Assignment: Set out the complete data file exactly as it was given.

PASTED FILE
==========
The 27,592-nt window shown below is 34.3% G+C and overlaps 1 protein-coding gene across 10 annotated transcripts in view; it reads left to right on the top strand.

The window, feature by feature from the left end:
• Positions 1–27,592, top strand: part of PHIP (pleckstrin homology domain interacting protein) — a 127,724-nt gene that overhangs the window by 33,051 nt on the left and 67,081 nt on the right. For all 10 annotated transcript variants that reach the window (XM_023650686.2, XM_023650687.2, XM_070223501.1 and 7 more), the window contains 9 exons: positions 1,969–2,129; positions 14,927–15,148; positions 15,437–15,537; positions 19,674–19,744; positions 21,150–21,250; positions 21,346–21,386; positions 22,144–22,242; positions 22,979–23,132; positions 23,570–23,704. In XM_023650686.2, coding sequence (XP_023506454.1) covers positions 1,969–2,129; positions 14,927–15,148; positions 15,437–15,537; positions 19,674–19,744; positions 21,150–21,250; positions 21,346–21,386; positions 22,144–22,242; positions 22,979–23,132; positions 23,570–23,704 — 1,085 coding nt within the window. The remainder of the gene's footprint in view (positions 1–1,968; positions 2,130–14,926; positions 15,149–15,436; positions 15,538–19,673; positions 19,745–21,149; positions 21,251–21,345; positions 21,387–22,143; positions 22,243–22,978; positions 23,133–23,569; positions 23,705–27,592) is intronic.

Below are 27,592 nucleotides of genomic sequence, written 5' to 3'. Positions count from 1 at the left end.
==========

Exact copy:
The 27,592-nt window shown below is 34.3% G+C and overlaps 1 protein-coding gene across 10 annotated transcripts in view; it reads left to right on the top strand.

The window, feature by feature from the left end:
• Positions 1–27,592, top strand: part of PHIP (pleckstrin homology domain interacting protein) — a 127,724-nt gene that overhangs the window by 33,051 nt on the left and 67,081 nt on the right. For all 10 annotated transcript variants that reach the window (XM_023650686.2, XM_023650687.2, XM_070223501.1 and 7 more), the window contains 9 exons: positions 1,969–2,129; positions 14,927–15,148; positions 15,437–15,537; positions 19,674–19,744; positions 21,150–21,250; positions 21,346–21,386; positions 22,144–22,242; positions 22,979–23,132; positions 23,570–23,704. In XM_023650686.2, coding sequence (XP_023506454.1) covers positions 1,969–2,129; positions 14,927–15,148; positions 15,437–15,537; positions 19,674–19,744; positions 21,150–21,250; positions 21,346–21,386; positions 22,144–22,242; positions 22,979–23,132; positions 23,570–23,704 — 1,085 coding nt within the window. The remainder of the gene's footprint in view (positions 1–1,968; positions 2,130–14,926; positions 15,149–15,436; positions 15,538–19,673; positions 19,745–21,149; positions 21,251–21,345; positions 21,387–22,143; positions 22,243–22,978; positions 23,133–23,569; positions 23,705–27,592) is intronic.

Below are 27,592 nucleotides of genomic sequence, written 5' to 3'. Positions count from 1 at the left end.